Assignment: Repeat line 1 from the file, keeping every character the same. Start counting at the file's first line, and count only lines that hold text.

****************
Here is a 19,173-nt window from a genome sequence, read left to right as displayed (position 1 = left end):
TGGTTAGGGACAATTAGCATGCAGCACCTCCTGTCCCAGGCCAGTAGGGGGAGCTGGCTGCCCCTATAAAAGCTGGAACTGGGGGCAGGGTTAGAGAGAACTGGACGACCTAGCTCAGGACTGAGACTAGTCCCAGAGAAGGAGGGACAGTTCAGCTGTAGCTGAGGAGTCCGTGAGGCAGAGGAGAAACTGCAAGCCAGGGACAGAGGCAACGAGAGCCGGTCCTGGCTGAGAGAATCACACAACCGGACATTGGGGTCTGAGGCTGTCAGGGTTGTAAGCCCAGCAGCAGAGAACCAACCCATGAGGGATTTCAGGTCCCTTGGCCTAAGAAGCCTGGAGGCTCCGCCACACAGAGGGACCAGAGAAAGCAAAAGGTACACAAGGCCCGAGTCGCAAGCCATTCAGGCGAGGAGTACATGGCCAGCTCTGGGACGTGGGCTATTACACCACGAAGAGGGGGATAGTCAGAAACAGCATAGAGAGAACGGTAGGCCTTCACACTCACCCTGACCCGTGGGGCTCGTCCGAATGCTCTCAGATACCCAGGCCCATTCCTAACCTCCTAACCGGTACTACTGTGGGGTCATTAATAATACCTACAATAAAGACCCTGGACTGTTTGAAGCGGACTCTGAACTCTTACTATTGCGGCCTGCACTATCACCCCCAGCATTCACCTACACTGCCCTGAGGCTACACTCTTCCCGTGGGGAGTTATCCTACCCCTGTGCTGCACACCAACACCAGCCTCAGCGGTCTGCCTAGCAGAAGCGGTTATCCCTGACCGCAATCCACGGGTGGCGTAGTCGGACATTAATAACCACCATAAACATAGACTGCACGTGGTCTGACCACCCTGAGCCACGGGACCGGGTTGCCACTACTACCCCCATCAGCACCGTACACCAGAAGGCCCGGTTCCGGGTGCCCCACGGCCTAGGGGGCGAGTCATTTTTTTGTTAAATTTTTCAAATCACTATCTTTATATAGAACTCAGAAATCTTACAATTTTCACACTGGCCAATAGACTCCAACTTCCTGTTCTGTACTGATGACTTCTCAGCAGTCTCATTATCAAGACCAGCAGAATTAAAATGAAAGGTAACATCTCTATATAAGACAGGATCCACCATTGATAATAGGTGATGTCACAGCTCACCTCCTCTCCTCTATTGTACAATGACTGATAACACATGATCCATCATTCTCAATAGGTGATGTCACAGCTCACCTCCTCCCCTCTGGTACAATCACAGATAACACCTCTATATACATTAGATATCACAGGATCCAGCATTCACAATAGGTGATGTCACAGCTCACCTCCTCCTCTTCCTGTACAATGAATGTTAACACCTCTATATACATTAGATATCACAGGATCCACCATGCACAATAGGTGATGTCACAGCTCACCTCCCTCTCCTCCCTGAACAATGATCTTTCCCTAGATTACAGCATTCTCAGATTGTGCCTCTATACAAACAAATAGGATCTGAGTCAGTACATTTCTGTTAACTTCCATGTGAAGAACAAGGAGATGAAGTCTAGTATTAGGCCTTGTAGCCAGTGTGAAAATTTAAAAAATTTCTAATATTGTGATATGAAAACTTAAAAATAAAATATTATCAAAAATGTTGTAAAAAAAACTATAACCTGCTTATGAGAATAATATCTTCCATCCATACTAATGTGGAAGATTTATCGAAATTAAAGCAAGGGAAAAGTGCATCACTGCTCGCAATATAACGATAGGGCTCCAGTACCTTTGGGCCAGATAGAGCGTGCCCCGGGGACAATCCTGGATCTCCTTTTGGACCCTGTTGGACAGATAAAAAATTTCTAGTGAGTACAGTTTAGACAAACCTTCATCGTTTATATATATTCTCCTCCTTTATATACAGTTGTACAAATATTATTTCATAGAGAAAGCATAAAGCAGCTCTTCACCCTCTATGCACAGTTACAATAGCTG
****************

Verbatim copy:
Here is a 19,173-nt window from a genome sequence, read left to right as displayed (position 1 = left end):